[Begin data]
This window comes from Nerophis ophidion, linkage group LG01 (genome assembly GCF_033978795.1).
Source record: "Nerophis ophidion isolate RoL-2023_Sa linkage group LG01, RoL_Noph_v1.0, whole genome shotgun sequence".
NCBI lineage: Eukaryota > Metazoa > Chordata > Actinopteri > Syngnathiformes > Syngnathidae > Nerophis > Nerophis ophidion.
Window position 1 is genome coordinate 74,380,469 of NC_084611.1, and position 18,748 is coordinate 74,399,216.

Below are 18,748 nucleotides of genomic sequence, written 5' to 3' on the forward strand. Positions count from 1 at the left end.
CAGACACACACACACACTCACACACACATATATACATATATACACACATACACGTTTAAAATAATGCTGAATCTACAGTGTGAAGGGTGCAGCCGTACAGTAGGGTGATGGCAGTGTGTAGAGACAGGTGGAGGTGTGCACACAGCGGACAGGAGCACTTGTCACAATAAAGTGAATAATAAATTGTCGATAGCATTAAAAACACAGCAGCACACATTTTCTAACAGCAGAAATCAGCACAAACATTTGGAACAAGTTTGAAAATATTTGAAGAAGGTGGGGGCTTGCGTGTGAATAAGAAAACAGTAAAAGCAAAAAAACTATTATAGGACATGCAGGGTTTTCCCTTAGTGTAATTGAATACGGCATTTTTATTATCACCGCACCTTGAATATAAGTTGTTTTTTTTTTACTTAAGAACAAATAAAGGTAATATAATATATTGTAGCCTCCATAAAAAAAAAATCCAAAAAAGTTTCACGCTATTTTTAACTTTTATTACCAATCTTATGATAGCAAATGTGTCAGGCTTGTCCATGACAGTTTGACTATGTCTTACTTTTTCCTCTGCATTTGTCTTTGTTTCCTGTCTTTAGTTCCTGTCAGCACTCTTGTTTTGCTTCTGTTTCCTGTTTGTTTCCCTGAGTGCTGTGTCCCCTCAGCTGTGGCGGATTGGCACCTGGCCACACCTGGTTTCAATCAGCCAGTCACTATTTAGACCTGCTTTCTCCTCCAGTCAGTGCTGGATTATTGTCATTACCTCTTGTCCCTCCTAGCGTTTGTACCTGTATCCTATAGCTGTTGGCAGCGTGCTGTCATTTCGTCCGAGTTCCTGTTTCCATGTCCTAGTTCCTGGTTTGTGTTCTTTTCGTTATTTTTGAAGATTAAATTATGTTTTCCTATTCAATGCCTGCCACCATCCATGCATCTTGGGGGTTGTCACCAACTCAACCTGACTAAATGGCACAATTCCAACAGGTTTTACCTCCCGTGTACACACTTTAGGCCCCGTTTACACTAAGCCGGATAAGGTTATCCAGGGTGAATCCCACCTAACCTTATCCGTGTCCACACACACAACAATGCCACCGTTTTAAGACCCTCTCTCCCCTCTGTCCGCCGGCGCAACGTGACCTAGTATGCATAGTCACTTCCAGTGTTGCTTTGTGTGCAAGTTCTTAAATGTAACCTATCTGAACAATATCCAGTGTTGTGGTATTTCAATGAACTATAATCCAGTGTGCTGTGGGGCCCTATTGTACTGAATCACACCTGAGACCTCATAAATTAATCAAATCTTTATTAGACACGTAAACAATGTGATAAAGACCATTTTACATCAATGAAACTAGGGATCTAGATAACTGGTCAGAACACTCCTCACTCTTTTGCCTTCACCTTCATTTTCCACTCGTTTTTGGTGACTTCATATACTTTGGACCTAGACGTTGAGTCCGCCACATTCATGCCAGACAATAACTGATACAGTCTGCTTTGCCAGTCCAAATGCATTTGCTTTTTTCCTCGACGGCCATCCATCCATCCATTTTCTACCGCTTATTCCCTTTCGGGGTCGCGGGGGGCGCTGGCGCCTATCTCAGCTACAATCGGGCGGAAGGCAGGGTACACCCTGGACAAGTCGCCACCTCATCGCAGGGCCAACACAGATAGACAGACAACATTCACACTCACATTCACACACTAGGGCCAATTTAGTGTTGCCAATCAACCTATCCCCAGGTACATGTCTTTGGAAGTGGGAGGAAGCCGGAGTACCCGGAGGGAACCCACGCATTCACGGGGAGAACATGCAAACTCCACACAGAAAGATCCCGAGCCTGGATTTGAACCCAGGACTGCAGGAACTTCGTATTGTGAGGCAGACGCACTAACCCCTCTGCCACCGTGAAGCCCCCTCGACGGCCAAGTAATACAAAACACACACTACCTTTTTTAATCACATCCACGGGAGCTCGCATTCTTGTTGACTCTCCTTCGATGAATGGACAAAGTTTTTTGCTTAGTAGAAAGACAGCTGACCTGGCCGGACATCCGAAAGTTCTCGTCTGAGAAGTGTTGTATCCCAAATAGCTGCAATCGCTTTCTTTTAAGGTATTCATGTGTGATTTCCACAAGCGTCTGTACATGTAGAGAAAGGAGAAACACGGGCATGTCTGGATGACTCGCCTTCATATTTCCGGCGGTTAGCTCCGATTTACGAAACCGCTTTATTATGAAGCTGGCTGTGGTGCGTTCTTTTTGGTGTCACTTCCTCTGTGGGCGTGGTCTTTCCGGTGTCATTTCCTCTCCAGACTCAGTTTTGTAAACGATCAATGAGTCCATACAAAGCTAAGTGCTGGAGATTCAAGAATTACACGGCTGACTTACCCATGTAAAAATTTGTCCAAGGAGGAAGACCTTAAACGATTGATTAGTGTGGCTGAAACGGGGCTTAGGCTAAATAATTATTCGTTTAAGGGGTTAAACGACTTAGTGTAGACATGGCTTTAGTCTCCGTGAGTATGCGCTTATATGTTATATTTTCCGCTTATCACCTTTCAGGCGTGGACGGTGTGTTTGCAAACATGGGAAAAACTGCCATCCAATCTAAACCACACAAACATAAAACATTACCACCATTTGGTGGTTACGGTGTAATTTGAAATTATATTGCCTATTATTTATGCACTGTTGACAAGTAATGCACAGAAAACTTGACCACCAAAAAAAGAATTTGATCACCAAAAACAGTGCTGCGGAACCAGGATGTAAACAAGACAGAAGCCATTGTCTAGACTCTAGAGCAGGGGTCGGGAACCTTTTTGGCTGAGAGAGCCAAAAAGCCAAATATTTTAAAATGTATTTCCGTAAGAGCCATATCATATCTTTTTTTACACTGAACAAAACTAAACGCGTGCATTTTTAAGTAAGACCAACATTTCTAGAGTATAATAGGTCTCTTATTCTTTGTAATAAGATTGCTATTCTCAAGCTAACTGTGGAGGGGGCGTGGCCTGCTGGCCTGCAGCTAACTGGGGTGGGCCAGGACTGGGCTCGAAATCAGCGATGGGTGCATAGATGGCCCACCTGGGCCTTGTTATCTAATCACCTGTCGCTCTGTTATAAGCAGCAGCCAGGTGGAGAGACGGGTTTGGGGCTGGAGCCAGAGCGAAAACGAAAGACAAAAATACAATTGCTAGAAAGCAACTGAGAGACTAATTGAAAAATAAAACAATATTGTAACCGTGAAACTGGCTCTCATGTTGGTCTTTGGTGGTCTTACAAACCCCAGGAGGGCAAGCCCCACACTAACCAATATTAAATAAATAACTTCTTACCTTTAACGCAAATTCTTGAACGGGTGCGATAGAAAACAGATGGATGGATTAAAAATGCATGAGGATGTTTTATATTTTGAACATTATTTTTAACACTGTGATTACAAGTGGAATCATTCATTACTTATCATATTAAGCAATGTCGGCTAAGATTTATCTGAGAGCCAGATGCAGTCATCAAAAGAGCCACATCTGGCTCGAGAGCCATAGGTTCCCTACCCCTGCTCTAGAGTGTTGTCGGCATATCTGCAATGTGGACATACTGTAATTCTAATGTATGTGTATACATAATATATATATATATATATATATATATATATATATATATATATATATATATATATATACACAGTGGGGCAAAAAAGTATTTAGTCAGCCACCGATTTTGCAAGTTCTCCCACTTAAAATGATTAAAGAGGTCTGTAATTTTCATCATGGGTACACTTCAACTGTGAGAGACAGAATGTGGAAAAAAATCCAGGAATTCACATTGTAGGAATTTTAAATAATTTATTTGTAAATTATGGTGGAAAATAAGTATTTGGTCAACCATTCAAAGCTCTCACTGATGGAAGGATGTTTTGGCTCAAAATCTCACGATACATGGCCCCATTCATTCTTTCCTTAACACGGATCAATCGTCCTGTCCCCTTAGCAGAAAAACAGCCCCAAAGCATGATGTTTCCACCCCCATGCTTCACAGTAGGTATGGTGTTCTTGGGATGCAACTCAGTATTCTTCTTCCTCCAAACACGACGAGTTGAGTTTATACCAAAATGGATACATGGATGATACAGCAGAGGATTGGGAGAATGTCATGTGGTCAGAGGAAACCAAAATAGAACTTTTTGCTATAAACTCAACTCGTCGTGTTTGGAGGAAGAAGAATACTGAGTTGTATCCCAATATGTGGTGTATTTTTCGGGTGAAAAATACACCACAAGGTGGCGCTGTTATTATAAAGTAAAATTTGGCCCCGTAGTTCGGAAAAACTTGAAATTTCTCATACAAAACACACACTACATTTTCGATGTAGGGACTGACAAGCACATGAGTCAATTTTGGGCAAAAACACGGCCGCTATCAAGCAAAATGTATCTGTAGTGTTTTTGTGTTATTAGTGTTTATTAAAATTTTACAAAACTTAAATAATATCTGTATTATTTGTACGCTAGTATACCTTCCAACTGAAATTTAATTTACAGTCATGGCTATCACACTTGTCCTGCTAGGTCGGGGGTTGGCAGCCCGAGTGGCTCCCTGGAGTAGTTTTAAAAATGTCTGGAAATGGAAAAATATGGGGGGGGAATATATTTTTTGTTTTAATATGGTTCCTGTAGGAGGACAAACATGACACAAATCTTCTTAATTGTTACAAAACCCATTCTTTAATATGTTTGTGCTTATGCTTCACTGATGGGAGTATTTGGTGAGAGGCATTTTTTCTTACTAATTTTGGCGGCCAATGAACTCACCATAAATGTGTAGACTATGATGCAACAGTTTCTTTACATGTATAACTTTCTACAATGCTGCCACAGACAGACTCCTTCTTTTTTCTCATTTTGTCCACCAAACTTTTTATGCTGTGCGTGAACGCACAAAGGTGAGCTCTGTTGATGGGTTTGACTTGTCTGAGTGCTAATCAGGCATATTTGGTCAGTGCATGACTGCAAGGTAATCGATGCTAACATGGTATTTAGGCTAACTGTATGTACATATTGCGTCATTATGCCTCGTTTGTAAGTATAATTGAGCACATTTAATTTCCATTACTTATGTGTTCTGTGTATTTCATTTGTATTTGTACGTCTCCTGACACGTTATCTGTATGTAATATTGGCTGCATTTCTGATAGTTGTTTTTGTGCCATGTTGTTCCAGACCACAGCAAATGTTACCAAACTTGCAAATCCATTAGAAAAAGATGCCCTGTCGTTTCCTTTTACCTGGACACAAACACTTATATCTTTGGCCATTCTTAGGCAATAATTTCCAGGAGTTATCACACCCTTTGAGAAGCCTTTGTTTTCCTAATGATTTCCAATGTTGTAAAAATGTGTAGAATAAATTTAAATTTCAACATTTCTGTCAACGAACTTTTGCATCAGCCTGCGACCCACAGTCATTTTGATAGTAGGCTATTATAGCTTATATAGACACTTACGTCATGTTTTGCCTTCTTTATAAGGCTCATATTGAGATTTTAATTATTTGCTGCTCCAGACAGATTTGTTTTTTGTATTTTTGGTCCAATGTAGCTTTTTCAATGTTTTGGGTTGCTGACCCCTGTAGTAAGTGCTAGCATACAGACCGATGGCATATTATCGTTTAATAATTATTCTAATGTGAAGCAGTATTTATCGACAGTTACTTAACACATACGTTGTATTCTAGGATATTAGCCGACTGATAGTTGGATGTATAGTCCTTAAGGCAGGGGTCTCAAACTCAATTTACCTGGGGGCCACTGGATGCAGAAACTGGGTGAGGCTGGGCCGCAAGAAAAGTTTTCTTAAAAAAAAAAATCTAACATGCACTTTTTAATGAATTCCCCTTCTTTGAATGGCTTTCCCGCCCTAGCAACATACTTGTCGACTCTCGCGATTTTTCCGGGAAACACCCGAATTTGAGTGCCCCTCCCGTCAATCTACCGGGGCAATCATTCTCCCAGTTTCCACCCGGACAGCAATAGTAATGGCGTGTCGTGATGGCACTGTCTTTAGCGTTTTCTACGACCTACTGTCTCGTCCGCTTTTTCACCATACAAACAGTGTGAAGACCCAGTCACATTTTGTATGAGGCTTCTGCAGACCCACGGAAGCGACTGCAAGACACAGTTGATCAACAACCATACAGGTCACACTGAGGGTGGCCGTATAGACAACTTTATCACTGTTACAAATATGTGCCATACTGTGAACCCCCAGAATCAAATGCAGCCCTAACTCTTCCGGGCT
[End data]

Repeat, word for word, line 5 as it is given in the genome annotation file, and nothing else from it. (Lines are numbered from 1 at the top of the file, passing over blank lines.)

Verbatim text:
Below are 18,748 nucleotides of genomic sequence, written 5' to 3' on the forward strand. Positions count from 1 at the left end.